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Why Waste? “Ugly” Foods Getting a Fresh Start

Posted by Katie Orphey on

A lot of amazing foods are less than gorgeous. Ingredients like blue cheese, morels, and truffles get a zero in the looks department but 100 in the taste! Not to mention superfoods (like maca, ho shou wu, and miso) that aren’t too appetizing until you cook em’ up, take a bite and enjoy all the health-boosting goodness they have to offer. Would you still be willing to take that same leap for a crooked carrot, curvy cucumber, or undersized apple?

Ugly Foods Getting a Fresh Start

According to the US Department of Agriculture, the US trashes roughly one-third of its food supply, USA Today reports, while the National Resources Defense Council says we waste up to 40 percent of our food. Where’s all that food going and why? Well, you can credit the majority of this waste to grocery stores’ strict cosmetic standards: 1 in 5 fruits and vegetables grown aren’t up to par — the twisted parsnip, the oversized sweet potato, the blemished apple — usually causing them to go to waste.

Image: @imperfectproduce

Giving Produce a Second Chance

But ugly foods are getting a fresh start with the rise of do good companies like Imperfect Produce and Hungry Harvest a Maryland startup, who you may have caught on a recent episode of ABC’s Shark Tank. They have opened the door to a different kind of produce delivery, while giving less than perfect produce a second chance.

The ugly food philosophy: just because a fruit or vegetable is too large, too small, discolored, or just plain ugly doesn’t mean that it should go to waste. Especially, in a country where 1 out of 6 people are experiencing hunger. By purchasing blemished produce and repurposing it for produce delivery services these companies have found a way to provide healthy and organic produce, while reducing waste and providing food to those who are going without. Could this be the answer to the world’s hunger epidemic? We hope so!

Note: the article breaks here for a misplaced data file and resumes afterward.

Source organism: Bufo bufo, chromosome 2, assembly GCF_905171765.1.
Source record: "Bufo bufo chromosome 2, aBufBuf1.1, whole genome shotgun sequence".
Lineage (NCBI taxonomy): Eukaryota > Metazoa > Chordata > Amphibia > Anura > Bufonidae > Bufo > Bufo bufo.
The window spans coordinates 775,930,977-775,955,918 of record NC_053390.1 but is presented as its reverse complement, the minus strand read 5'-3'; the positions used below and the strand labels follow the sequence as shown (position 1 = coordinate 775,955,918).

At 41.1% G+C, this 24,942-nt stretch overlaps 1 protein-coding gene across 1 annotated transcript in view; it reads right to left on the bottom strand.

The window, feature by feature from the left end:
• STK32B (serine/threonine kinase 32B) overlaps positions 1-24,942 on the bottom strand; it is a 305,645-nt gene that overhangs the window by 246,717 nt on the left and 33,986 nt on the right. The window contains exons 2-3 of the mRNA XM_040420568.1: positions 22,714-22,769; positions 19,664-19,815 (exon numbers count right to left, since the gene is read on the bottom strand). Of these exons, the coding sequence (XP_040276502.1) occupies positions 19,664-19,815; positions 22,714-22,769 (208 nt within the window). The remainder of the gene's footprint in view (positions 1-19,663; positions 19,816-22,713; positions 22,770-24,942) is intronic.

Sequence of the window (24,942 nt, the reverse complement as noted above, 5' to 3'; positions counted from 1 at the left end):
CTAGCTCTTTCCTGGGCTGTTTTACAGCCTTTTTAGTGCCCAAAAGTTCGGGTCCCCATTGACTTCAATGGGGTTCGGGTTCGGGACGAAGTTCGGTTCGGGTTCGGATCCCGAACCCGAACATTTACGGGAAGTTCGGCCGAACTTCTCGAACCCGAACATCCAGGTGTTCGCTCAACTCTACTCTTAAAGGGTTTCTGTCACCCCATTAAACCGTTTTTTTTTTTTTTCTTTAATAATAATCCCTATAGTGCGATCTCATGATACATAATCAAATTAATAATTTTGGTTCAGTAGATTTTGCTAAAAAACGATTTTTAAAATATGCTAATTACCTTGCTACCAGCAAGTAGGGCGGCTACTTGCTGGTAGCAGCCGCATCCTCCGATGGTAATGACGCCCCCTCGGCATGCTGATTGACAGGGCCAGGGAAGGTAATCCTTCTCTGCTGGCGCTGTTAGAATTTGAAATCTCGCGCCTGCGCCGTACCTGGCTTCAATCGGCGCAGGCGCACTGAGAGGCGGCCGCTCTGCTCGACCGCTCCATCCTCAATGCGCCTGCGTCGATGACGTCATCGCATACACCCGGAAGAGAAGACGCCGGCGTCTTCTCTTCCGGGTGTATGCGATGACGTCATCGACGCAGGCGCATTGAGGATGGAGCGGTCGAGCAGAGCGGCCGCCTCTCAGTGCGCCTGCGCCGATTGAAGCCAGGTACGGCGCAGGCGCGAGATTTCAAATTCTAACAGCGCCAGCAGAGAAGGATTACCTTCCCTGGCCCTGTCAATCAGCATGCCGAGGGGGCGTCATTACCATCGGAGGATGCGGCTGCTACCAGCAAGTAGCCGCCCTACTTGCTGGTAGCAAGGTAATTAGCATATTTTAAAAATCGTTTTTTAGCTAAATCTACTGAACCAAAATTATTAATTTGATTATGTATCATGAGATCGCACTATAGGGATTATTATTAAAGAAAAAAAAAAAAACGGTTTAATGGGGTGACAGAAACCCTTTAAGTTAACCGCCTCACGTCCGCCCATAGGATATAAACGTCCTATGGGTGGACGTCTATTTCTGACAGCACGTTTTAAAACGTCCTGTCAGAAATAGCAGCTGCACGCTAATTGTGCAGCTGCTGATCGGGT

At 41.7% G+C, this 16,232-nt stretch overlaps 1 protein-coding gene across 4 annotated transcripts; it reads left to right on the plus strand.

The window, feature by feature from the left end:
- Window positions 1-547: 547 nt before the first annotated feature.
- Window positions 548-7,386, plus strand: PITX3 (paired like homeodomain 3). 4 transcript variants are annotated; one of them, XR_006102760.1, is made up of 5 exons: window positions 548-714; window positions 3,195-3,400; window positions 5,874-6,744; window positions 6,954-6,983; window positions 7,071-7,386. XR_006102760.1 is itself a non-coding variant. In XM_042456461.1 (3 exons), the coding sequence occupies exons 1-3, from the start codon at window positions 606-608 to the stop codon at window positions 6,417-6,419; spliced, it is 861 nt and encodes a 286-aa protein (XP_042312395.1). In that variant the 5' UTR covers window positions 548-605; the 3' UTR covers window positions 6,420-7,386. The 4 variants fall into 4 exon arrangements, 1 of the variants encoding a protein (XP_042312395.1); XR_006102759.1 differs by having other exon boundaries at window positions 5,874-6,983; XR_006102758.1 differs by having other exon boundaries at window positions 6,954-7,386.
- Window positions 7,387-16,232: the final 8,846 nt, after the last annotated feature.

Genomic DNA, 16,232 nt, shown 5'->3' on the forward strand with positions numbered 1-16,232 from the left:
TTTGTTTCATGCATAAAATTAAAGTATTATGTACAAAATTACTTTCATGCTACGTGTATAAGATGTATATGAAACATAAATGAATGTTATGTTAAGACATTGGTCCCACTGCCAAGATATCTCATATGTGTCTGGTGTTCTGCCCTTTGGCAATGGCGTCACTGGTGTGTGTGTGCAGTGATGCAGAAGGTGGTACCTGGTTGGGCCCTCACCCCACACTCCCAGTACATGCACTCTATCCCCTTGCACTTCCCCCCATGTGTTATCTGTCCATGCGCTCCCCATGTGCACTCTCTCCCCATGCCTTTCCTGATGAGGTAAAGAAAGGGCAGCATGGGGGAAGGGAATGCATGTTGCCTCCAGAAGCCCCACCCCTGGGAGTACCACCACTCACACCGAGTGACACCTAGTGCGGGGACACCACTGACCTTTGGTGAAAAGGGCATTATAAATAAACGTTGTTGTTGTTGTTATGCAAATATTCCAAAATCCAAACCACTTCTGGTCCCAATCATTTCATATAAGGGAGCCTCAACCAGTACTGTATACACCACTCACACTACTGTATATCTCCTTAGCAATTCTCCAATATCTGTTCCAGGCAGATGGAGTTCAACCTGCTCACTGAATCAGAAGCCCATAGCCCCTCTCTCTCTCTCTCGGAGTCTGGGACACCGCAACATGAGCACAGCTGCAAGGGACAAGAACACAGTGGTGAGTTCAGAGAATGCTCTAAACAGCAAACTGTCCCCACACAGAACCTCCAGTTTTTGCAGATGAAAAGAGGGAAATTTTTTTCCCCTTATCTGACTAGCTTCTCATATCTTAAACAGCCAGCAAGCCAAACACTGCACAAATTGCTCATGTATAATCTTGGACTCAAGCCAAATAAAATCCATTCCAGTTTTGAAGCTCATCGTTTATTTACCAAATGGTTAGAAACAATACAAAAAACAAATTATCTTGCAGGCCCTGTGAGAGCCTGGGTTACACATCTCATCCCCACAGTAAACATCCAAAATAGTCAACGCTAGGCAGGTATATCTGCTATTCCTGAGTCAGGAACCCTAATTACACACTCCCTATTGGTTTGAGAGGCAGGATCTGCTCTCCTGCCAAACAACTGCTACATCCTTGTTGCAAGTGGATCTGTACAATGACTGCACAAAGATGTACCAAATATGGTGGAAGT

What Can We Do?

It wasn’t before long that this revolution caught the attention of major food chains, like Whole Foods Markets. While they have used less attractive produce for their prepared food, juices, and smoothies the company is planning on giving the ugly produce a starring role in the produce department of the grocery store later this month.

“Our goal is zero waste and we’re always looking for ways to reduce our collective impact and positively influence the industry,” Whole Foods said in a statement.

The Whole Foods pilot will place less than perfect fruits and veggies on display in the store’s produce department for the first time ever. Unfortunately, this is only being tested in select Northern California stores. We can only hope (and cross our fingers) that this trend will be rolled out nationally and be next wave of efforts to eliminate food waste. And why not? It’s what’s on the inside that counts.

Lettuce know what you think about the ugly food philosophy in the comments below?